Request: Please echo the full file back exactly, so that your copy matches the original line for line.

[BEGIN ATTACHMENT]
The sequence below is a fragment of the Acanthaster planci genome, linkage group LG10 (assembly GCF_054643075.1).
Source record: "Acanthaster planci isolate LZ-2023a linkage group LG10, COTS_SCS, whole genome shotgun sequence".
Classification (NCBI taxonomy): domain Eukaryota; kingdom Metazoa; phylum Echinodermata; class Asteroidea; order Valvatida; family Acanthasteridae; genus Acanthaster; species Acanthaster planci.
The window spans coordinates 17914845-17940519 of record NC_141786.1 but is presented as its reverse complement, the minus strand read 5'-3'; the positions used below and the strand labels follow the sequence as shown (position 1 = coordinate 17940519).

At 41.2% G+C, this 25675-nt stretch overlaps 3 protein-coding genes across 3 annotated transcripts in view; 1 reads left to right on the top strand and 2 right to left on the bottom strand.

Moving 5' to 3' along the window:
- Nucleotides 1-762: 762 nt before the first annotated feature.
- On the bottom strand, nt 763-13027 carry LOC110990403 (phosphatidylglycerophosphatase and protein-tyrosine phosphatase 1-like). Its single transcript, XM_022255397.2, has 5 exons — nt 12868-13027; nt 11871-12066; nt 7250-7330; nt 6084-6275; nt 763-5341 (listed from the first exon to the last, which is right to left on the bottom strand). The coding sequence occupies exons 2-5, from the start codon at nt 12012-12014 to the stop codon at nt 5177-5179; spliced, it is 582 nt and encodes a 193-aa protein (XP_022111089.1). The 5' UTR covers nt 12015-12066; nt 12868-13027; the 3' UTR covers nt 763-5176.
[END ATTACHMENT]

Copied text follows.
The sequence below is a fragment of the Acanthaster planci genome, linkage group LG10 (assembly GCF_054643075.1).
Source record: "Acanthaster planci isolate LZ-2023a linkage group LG10, COTS_SCS, whole genome shotgun sequence".
Classification (NCBI taxonomy): domain Eukaryota; kingdom Metazoa; phylum Echinodermata; class Asteroidea; order Valvatida; family Acanthasteridae; genus Acanthaster; species Acanthaster planci.
The window spans coordinates 17914845-17940519 of record NC_141786.1 but is presented as its reverse complement, the minus strand read 5'-3'; the positions used below and the strand labels follow the sequence as shown (position 1 = coordinate 17940519).

At 41.2% G+C, this 25675-nt stretch overlaps 3 protein-coding genes across 3 annotated transcripts in view; 1 reads left to right on the top strand and 2 right to left on the bottom strand.

Moving 5' to 3' along the window:
- Nucleotides 1-762: 762 nt before the first annotated feature.
- On the bottom strand, nt 763-13027 carry LOC110990403 (phosphatidylglycerophosphatase and protein-tyrosine phosphatase 1-like). Its single transcript, XM_022255397.2, has 5 exons — nt 12868-13027; nt 11871-12066; nt 7250-7330; nt 6084-6275; nt 763-5341 (listed from the first exon to the last, which is right to left on the bottom strand). The coding sequence occupies exons 2-5, from the start codon at nt 12012-12014 to the stop codon at nt 5177-5179; spliced, it is 582 nt and encodes a 193-aa protein (XP_022111089.1). The 5' UTR covers nt 12015-12066; nt 12868-13027; the 3' UTR covers nt 763-5176.